The physics lab class at Berkeley High School started out this year with a big bang – a sudden burst of students. And then it collapsed, when the course was cancelled without a word.
In the first week of school, teacher Matthew McHugh recruited 43 students in his college-prep physics classes to sign up for the separate lab that meets one day per week. Quite a feat, for a class that begins at 7:23 a.m.
For the first lab session, the students went out to Milvia Street, stationed themselves 15 meters apart, and plotted the positions and times of cars, calculating velocity to see if anyone was speeding. The next week they were to study acceleration and mass by rolling balls down the “Galileo ramp.”
But then something happened that physics can’t explain: the class disappeared. Gone from the students’ online schedules on PowerSchool.
“I was never notified,” McHugh said. “I found out from a student.”
After a month’s worth of concerned letters from parents, meetings, and negotiations, the physics lab is being restored this month. But the whole ordeal highlights a larger issue at the school: how to prioritize when funds are limited, and the need for better communication around class sign-ups.
The lab in question is not related to the AP physics class, which has its own separate lab, 2.5 hours per week. This physics course has labs built into class time – although less than one hour per week — and therefore meets the lab science requirement for admission to the University of California. This lab class is not required, but, McHugh said, “It really helps reinforce problem solving and using the tools we learn in class.”
According to McHugh, about five years ago, extra labs were required for all the science classes, but then the school board decided it didn’t want to require before- and after-school classes, and the labs became optional. The chemistry and biology labs fell by the wayside, but McHugh, who loves the hands-on aspect of physics, pushed every year to keep the physics lab going.
The problem was, the lab was not listed in the same section of the course catalogue as the physics class. And, even if students knew about it, they might not rush to sign up for a 7:23 a.m. class without hearing the teacher’s pitch first. So every spring, few would sign up, and the class would be cancelled. And every fall, McHugh would inspire kids to register, and the class would be re-instated.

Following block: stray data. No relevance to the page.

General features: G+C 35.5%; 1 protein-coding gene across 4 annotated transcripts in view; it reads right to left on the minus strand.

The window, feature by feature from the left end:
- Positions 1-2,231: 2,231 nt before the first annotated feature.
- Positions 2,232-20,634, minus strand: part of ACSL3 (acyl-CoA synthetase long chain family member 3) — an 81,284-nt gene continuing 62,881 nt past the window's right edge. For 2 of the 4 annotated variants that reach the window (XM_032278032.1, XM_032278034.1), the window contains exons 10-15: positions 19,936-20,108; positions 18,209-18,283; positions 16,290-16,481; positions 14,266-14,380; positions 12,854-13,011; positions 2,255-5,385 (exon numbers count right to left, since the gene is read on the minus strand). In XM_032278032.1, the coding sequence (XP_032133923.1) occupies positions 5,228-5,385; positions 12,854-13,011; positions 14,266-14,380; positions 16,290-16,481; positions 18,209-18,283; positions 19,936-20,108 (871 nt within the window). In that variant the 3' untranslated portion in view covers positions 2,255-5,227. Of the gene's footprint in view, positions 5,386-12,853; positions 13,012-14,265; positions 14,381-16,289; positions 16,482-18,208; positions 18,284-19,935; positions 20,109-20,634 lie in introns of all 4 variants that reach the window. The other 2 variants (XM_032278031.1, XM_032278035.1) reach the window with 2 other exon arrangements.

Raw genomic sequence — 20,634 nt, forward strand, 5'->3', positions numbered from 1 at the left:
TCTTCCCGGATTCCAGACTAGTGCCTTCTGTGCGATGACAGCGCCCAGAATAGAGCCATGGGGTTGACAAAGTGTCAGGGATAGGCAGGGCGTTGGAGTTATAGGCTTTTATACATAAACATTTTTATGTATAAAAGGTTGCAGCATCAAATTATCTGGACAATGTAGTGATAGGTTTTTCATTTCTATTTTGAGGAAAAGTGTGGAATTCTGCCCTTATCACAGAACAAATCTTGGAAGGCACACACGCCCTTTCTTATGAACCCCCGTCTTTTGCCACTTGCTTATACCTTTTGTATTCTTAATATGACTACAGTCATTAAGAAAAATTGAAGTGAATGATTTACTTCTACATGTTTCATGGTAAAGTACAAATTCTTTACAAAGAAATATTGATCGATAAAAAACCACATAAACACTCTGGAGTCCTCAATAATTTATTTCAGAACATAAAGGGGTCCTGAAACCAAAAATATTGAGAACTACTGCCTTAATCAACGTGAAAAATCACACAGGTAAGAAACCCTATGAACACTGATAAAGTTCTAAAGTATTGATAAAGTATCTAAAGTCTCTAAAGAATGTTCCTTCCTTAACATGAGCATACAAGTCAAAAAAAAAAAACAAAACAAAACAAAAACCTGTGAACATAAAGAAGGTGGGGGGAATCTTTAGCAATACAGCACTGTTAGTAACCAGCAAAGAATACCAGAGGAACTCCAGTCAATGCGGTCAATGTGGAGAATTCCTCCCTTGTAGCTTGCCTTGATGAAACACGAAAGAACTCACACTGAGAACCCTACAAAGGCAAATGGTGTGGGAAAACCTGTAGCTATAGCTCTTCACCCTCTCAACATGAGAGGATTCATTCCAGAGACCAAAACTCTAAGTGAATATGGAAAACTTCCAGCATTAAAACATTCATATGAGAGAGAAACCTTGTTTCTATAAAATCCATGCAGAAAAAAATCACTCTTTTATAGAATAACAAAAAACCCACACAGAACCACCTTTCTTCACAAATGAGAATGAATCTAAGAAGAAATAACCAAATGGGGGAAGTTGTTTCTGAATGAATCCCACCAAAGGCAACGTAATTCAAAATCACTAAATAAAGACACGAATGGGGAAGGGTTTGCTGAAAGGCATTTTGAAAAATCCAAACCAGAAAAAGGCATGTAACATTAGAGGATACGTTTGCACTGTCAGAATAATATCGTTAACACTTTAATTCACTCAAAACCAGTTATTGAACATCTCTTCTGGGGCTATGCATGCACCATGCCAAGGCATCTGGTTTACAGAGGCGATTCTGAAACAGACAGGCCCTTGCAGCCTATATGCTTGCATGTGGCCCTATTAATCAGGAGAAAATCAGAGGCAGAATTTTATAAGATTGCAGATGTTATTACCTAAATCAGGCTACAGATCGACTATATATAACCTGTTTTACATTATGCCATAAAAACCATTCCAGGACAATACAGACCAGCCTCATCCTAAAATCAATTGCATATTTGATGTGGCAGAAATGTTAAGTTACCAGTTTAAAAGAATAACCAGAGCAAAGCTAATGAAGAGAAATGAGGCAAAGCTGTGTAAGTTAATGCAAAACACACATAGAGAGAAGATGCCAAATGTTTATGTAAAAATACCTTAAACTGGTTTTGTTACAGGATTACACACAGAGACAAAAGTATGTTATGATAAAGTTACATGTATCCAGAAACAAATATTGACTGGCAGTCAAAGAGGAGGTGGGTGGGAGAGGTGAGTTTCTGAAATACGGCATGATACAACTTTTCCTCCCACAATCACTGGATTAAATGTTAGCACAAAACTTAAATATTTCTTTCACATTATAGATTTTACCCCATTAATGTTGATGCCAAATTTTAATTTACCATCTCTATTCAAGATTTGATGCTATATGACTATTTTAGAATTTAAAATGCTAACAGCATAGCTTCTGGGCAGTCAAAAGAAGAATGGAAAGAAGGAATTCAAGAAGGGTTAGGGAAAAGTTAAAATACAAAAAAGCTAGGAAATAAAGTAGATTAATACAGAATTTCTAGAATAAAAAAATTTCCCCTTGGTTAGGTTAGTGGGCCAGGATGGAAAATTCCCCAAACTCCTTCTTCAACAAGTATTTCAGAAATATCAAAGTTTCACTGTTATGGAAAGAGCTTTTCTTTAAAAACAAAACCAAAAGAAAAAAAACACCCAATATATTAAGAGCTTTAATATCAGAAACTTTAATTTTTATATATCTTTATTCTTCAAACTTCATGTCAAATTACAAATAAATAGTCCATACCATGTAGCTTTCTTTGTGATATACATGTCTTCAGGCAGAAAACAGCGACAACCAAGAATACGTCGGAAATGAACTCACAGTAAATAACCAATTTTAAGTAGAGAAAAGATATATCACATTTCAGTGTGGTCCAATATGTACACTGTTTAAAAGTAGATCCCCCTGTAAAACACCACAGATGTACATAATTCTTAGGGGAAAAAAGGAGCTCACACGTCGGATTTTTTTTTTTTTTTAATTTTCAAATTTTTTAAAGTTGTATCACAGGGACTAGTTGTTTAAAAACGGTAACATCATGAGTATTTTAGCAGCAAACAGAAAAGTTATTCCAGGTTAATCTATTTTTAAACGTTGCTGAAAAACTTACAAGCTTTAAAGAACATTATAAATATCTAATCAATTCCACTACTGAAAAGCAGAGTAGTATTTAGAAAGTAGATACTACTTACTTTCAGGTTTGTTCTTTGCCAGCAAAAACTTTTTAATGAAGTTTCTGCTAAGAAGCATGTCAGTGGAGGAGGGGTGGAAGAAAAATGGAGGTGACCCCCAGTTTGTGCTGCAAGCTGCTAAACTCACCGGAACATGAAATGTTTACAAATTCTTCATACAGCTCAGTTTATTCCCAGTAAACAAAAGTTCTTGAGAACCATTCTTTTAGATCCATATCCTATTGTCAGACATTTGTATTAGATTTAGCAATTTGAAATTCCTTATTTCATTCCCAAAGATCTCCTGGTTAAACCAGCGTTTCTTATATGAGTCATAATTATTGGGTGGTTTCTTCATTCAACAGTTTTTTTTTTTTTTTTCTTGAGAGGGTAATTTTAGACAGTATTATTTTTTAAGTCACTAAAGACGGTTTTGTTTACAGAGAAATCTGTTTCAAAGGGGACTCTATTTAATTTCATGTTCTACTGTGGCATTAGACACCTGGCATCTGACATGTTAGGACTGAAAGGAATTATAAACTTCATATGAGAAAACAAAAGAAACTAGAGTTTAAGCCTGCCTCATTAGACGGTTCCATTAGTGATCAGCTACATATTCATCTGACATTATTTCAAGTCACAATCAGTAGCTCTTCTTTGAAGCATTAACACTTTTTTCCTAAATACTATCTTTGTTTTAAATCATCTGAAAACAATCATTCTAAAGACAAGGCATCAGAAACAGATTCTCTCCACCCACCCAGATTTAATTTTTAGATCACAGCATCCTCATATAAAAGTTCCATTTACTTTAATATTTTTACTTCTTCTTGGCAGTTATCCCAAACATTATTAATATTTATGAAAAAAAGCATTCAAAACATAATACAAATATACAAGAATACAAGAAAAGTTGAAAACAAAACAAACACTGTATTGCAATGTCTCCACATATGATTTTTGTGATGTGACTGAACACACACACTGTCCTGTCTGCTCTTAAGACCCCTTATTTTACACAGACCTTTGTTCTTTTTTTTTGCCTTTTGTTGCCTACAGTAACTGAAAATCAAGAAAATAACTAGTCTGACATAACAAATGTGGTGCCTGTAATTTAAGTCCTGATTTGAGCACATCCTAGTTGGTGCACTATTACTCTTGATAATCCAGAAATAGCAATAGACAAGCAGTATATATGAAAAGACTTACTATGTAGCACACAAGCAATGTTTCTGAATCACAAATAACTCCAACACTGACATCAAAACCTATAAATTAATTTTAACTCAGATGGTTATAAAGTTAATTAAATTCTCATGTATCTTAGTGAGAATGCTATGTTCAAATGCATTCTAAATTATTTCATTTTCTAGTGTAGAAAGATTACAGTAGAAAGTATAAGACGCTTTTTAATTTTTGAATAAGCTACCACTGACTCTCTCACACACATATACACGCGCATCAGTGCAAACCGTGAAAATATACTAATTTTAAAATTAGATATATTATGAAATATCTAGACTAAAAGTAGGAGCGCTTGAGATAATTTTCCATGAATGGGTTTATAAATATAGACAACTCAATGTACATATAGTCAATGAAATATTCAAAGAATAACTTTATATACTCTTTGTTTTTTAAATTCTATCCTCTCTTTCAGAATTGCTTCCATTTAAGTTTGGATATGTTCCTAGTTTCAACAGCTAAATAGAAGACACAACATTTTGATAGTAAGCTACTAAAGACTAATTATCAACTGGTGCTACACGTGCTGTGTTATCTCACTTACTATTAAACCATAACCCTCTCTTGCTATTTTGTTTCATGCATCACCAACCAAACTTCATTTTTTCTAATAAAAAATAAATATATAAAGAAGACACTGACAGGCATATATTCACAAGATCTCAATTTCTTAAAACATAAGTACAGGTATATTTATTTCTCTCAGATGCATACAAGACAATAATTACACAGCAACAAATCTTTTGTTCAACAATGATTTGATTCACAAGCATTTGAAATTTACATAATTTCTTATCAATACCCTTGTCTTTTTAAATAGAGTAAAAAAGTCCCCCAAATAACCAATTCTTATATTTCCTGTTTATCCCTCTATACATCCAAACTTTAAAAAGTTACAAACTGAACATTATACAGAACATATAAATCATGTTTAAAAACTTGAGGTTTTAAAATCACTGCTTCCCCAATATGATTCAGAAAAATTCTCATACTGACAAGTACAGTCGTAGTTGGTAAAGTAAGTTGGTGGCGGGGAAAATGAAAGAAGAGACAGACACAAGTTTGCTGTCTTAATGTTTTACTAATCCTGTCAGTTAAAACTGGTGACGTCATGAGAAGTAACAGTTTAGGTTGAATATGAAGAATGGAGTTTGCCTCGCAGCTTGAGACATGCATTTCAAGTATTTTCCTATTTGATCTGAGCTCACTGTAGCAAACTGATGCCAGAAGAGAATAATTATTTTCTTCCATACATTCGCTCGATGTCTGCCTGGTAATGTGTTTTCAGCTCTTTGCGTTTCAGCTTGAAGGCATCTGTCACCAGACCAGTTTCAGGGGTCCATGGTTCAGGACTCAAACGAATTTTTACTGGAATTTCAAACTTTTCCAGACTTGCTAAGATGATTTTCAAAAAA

The same thing happened this fall, but under a new leader – interim principal Kristen Glenchur, who is now on medical leave. Glenchur said the class was cancelled, and off the schedules it came. Jeremy Thorner, a professor in in Biochemistry and Biophysics at UC Berkeley, was one of the parents who wrote the school expressing his dismay.
“As a practicing scientist myself,” he wrote, “I can tell you from my own experience that science is a hands-on discipline. You never understand the concepts, principles and operations well until you attempt to do them with your own hands.” He offered to pay for the teacher’s salary for this lab class, if necessary. (About $6,000 plus overhead, McHugh said.) “I am happy to donate the funds necessary for McHugh to operate the enrichments labs associate with his Physics course,” he wrote. “… Just tell me what office to go to at the BUSD, whom to see, and where to plop down my check / donation… If the BUSD does not have adequate resources, then it’s up to the community to rise occasion to preserve the quality of their public schools.”
Can a parent do that? Actually, yes, said Pasquale Scuderi, former BHS principal, now an assistant superintendent, who has stepped in to resolve this problem in the absence of the interim principal.
“We do have things on campus supported largely by private donation — the International Baccalaureate coordinator was one,” Scuderi said. The problem is, he said, “We get caught up in an equity dilemma.”
In other words, parents with means can support classes they want for their students while parents without cannot.
“We have a slew of important and righteous competing priorities,” Scuderi said.
Another part of the problem is budgeting. Because the lab was an optional enrichment class it was not budgeted for. “We were just super-tight this year,” Scuderi said. Hence the decision to cut the class.
Having classes be optional creates other difficulties, Scuderi said. For example, if students decide to drop the class late in the semester, the school has to figure out whether to give them a W or an F.
“There are a host of issues with the way the labs are set up that need to be addressed,” Scuderi said.
For this year, administrators decided to resurrect the early morning, “zero-period” lab. It will be offered October through May. The funding, Scuderi said, was cobbled together from a variety of sources – but not from Prof. Thorner.
“The whole thing was a communication error,” Scuderi said. “We have to own the fix.”
Next spring, he said, the lab will be a “pop-up” in the online catalogue when students sign up for physics. But registration will have to happen in the spring, he said, not at the last minute in the fall.
In the meantime, heads up: the next lab involves a giant slingshot.
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